Source: Miguel Á. Padriñán/Pexels
The World Health Organization (WHO) defines health as a “state of complete physical, mental and social well-being and not merely the absence of disease or infirmity.” If you think about it, this definition sets the bar pretty high, as it would immediately disqualify many Americans.
For example, according to the Centers for Disease Control and Prevention, 41.9 percent of adults in the United States were obese as of March 2020, and obesity is just one medical condition. If you exclude individuals with high blood pressure, diabetes, cancer, or psychiatric disorders, the pool of “healthy” people becomes even smaller.
Even if you were the most health-conscious person in the world–exercising, experiencing zero stress, getting lots of sleep, and eating a balanced diet–health is temporary. No matter what we do, our body and mind will eventually break down and cease to function. And yet, we have a tendency to think of health and youth as the normative state of being.
(As a short aside, I blame this partly on the fact that the 18-to-34-year-old demographic has been the most prized age bracket among American advertisers for decades. So when we are bombarded with commercials and media depicting young people enjoying their best lives—telling us, “Look at these beautiful people; don’t you want to be/stay like them?”—then it’s no wonder that we want to see ourselves reflected in these glorified images.)
This faulty belief makes us overestimate our own health. A 2009 study found that many Americans wrongly believe that they are healthier than they actually are. For example, among obese participants, 68 percent believed that they were healthy or healthier than the average person, and among tobacco smokers, 85 percent believed that they were healthier than the norm.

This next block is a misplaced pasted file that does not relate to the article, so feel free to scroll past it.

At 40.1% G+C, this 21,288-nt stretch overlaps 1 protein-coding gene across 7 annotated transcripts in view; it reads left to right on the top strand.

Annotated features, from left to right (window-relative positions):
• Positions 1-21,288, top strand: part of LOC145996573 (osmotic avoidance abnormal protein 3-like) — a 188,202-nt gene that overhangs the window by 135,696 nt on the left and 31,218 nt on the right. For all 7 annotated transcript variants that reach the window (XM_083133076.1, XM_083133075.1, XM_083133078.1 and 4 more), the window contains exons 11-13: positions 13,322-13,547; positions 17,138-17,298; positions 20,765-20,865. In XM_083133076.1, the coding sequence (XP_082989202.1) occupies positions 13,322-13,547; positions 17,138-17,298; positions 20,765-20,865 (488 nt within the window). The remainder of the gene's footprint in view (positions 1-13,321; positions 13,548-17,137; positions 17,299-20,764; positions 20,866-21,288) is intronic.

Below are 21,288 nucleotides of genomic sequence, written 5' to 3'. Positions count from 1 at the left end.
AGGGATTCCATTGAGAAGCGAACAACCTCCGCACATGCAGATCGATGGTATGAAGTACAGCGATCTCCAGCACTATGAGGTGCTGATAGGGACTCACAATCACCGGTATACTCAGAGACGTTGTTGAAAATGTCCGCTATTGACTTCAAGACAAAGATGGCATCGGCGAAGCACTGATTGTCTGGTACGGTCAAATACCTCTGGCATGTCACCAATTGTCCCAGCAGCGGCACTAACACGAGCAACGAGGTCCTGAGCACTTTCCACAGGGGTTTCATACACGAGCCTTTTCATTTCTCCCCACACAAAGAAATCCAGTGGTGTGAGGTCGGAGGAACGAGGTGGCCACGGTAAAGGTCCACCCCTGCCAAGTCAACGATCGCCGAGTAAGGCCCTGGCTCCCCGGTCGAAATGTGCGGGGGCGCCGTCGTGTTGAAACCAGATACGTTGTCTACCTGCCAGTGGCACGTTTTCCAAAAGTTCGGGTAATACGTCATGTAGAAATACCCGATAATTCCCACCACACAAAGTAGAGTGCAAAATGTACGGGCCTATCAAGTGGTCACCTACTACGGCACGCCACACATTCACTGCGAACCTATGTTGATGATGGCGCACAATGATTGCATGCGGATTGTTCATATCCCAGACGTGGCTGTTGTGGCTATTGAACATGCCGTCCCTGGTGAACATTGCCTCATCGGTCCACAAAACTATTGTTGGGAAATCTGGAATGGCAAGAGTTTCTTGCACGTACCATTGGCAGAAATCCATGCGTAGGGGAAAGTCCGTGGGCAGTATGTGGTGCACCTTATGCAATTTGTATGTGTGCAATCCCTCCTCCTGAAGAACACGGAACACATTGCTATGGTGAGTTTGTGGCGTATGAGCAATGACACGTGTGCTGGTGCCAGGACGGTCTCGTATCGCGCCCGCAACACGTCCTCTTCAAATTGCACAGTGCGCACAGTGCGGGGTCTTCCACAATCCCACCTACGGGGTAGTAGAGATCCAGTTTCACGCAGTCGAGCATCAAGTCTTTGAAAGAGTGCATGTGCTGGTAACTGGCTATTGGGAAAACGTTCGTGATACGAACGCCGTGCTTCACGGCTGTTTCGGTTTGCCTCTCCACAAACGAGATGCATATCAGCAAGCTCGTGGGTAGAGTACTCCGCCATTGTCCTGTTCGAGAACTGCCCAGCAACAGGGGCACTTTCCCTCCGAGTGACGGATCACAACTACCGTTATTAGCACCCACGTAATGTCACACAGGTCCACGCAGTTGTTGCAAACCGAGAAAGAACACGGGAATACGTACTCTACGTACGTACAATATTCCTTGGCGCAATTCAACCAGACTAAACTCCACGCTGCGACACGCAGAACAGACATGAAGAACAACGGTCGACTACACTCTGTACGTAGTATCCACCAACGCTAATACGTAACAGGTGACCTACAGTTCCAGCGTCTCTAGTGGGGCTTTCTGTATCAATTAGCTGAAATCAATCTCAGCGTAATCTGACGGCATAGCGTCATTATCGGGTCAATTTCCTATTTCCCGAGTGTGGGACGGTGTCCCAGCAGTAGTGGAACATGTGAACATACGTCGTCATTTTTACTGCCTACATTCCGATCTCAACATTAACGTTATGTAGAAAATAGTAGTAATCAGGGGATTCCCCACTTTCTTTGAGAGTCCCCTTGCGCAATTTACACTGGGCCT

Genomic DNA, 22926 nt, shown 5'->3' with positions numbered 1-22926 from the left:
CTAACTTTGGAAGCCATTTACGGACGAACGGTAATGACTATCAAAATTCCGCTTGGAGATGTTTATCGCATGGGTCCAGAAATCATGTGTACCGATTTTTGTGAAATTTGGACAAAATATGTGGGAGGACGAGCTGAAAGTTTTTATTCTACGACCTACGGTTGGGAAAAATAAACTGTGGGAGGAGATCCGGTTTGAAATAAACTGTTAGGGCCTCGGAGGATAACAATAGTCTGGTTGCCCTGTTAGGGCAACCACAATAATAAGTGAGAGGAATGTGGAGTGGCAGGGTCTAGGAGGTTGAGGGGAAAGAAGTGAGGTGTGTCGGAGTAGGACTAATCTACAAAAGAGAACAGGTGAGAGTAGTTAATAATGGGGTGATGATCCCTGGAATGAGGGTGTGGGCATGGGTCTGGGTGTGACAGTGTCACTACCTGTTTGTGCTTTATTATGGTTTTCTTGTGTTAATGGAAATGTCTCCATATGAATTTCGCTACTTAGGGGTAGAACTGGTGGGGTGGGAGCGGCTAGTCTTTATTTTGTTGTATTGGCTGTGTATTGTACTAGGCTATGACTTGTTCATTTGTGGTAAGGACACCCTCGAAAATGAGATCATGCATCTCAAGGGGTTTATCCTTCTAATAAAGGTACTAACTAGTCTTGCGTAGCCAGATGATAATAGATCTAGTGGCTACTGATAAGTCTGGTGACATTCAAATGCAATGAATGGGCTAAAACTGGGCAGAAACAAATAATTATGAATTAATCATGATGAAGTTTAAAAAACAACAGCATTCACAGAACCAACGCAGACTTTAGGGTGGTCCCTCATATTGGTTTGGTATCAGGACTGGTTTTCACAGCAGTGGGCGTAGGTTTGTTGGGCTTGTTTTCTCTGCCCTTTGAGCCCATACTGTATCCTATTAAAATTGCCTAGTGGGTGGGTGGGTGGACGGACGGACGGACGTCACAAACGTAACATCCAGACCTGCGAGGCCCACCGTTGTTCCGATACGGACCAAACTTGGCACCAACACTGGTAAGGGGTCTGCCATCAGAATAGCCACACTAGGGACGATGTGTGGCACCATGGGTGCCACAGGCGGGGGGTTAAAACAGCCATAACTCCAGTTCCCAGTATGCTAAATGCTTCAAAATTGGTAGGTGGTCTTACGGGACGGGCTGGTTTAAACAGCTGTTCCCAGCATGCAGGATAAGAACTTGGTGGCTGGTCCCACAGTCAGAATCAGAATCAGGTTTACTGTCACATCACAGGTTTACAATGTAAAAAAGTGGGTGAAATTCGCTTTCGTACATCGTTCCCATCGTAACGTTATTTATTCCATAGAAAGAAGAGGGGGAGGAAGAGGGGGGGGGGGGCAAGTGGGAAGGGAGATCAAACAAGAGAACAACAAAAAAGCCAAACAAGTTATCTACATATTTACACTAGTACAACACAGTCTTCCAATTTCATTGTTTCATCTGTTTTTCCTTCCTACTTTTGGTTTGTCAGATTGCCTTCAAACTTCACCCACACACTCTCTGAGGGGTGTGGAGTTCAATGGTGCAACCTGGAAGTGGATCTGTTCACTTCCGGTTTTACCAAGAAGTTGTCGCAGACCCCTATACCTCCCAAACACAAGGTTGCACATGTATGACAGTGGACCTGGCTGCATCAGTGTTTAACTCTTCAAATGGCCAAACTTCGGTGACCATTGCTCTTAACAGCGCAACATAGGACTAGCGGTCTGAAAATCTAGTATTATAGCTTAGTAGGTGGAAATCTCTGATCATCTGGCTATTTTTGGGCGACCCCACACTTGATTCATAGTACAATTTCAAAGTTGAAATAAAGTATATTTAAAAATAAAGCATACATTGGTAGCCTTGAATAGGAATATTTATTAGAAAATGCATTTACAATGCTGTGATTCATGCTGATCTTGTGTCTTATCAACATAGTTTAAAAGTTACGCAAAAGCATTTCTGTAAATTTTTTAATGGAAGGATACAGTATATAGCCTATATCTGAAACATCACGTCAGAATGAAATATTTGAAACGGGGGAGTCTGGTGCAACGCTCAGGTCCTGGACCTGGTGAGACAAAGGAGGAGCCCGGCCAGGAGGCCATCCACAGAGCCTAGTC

I argue that we should start thinking of health as a temporary state that requires constant effort to maintain, with the goal of prolonging this period as long as possible. This shift in perspective will require drastic changes in our personal habits, public education, commercialization of food, and government resources for families and communities. But in doing so, we would allow more people to live longer and enjoy a higher quality of life.
Once we understand this, we will also realize that one day, we will all suffer a decline in our health (and if not, that would mean that you had died relatively young). This would push society to prepare for the inevitable by increasing accessibility for those with different abilities.
For example, we would be more motivated to create kinder, more humane, and more effective care options for our elderly citizens and others who cannot take care of themselves, understanding that many of us will eventually benefit from these changes. More broadly, we would develop a number of accessibility solutions through technological, medical, and policy innovations, allowing everyone to live more fully.
Understanding health as a temporary state would also prompt us to contemplate our own deaths and the deaths of our loved ones. We would make better plans to prevent prolonged suffering at the end of our lives. If we spend more time preparing for the inevitable, perhaps death would feel a little less scary, knowing that we had done our best to sort things out before leaving.
Acknowledging the transience of our health would have profound implications for society and our personal health. We would be more encouraged to maintain healthy habits, create more accessible solutions, and prepare for our eventual end, allowing us to live healthier, more able, and fuller lives.